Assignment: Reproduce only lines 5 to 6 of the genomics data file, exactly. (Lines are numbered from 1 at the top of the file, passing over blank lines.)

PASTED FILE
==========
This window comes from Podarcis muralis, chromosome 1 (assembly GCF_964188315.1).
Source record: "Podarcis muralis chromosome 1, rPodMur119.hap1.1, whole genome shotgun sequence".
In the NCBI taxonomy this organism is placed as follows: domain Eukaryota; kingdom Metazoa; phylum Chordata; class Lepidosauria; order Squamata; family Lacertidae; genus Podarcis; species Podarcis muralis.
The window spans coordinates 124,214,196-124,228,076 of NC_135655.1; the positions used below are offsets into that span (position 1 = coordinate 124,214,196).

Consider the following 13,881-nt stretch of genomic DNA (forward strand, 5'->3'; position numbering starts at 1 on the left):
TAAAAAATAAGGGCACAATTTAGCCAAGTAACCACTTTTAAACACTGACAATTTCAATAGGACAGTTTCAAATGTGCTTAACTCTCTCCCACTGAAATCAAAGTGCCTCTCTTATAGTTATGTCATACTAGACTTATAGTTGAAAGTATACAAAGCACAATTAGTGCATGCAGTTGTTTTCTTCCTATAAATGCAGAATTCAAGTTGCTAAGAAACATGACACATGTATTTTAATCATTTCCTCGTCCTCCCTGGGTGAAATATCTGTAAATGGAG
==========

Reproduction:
Consider the following 13,881-nt stretch of genomic DNA (forward strand, 5'->3'; position numbering starts at 1 on the left):
TAAAAAATAAGGGCACAATTTAGCCAAGTAACCACTTTTAAACACTGACAATTTCAATAGGACAGTTTCAAATGTGCTTAACTCTCTCCCACTGAAATCAAAGTGCCTCTCTTATAGTTATGTCATACTAGACTTATAGTTGAAAGTATACAAAGCACAATTAGTGCATGCAGTTGTTTTCTTCCTATAAATGCAGAATTCAAGTTGCTAAGAAACATGACACATGTATTTTAATCATTTCCTCGTCCTCCCTGGGTGAAATATCTGTAAATGGAG